The Startup Leadership Program (SLP), an educational initiative for startup CEOs, has opened applications for the 2016–17 batch in Hyderabad. Founded in 2006 by Anupendra Sharma, a leading VC in the healthcare sector based in Boston, the programme admits around 25 Fellows every year, who attend over 12 sessions on alternate weekends. The programme has over 26 chapters in 12 countries.
At a typical SLP session, a CEO can learn all things startup-related. Evaluating the business model; generating a buzz while marketing a product; creating traction for the startup; deciding on the best incorporation; dealing with legal and IP issues as well as co-founder conflicts; and valuations and pitch-sharpening skills are among the areas the sessions cover.
With the Hyderabad chapter beginning in October 2017, the SLP is slated to spread over a period of six months. The programme will have over two monthly meetings of eight hours, each held on alternate Saturdays. At the end of the programme, startups will pitch to investors.
“All founders who attend the sessions regularly graduate in March and become lifelong members of a truly global community of outstanding leaders,” says 29-year-old Sindura Borra, Program Lead for the upcoming batch of SLP.
The idea of starting SLP was to provide entrepreneurs with much needed support. Sindura says that being inducted into a group of 25 smart and energetic people allows them to benefit from mutual cooperation and learning.
They can also leverage the alumni network and become part of the wider startup ecosystem. They also get partner benefits including access to special events, mentoring opportunities, and discounts.
However, since the SLP is flexible and participant-driven, the quality of the cohorts determines the quality of the programme for many participants. One assured benefit, though, is that participants get to forge connections with a global network of entrepreneurs, giving them an opportunity to pitch to investors across the globe.
Today, with the growing number of startups in India, there are several programmes that are starting to come up. The Founder Institute, events like BITS Spark that mentor and invest in startups and founders, and online platforms like UpGrad that focus on training entrepreneurs with experiential learnings from other successful founders are a few such initiatives.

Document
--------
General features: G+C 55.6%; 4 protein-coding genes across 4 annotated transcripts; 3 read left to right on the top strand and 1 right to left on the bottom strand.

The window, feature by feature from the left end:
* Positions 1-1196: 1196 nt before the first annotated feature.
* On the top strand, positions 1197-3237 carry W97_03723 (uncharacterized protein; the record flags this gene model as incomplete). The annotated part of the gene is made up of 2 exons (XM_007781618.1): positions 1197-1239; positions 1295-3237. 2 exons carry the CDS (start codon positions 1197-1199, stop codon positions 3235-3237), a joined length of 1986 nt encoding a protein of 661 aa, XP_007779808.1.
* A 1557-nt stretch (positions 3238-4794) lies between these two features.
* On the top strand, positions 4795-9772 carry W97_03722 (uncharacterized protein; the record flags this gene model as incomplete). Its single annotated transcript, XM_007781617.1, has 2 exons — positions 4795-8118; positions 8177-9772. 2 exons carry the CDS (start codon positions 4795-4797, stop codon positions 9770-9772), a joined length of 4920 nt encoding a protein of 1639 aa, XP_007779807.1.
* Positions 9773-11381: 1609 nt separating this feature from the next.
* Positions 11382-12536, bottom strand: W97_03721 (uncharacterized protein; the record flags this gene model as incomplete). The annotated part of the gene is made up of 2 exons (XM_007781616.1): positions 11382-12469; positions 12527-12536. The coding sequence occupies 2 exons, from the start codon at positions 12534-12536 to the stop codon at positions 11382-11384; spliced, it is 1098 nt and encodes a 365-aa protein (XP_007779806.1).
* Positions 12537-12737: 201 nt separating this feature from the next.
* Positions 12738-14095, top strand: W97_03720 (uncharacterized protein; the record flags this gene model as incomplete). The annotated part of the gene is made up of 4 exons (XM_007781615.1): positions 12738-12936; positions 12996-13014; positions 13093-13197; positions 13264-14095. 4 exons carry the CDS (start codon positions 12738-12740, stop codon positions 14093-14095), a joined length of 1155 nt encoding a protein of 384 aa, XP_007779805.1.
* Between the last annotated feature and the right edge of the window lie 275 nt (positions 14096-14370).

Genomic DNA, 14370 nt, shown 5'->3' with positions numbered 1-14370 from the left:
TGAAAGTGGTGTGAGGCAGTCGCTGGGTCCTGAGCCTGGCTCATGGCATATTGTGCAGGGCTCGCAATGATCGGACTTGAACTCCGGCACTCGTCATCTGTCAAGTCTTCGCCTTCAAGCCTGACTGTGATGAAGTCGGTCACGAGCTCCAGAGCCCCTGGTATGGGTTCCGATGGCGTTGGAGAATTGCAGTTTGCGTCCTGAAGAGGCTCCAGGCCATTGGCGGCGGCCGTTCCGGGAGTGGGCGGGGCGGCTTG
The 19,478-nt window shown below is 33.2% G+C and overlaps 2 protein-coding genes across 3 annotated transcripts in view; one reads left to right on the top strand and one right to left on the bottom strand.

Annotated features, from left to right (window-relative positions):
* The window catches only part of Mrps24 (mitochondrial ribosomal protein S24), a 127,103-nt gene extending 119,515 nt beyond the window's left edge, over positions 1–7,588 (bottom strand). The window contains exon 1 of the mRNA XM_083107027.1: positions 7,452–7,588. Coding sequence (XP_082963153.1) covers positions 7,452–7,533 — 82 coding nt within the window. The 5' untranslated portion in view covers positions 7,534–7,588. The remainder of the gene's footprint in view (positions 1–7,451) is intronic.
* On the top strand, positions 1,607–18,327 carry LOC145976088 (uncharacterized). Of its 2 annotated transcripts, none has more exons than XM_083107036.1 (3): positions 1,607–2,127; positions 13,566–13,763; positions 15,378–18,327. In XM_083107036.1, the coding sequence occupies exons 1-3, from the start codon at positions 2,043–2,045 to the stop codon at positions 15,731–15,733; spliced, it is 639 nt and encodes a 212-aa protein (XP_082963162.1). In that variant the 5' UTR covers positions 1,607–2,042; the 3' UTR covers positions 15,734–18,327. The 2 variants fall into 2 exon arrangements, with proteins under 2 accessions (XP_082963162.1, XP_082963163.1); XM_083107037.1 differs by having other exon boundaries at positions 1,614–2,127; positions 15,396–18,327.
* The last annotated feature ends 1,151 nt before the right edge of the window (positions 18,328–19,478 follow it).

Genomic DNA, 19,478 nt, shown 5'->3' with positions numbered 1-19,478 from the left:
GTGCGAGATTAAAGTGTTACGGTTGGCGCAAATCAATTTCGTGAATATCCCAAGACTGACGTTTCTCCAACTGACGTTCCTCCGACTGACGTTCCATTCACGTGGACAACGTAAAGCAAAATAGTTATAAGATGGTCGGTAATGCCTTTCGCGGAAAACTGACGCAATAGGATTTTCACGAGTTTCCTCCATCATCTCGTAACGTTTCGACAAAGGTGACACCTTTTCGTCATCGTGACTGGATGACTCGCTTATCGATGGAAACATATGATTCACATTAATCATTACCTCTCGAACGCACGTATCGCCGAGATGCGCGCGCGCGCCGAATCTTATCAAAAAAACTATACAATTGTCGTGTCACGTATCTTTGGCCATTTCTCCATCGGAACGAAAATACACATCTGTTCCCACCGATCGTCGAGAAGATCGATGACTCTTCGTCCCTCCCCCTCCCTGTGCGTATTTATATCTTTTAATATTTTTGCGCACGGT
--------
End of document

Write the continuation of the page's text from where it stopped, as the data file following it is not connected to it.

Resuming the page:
Once startups apply, they are shortlisted by SLP alumni and other volunteers. The shortlisted applicants are called for an interview. Sindura says they interview about 40 to 50 percent of people who apply as they want a well-rounded perspective on the applicant’s potential and his ability to add value to the programme.
“Given the limited cohort size, we are selective and we admit only 25 high-potential entrepreneurs (selection rate under 10 percent). The online application process closes on July 31 and we will release the list of selected Fellows in September,” says Sindura.
At the Hyderabad chapter, the team is planning for a much deeper integration with the city’s promising startup ecosystem. They are working on partnering with incubators like T-Hub and CIE-IIIT, accelerators like Spark 10 and also other voluntary startup communities.
“We have plans to create a mentorship model where SLP Fellows get mentored by successful entrepreneurs. We are confident that in the coming years SLP will emerge as the best pre-accelerator program in the world,” she says.
“The programme is differentiated by its focus on the individual, as opposed to just the startup. A world-class curriculum, eclectic mix of participants, and lots of immersive learning activities await the brightest few who get admitted,” says Sindura.
The founder of CareMotto, who was a part of an earlier batch, says that while there are several points of failure in a startup journey, SLP helped him avoid some and fix the others as a group. He adds that it is perfect to accelerate entrepreneurial learning, which is much needed for first-time entrepreneurs.
Interested entrepreneurs can apply online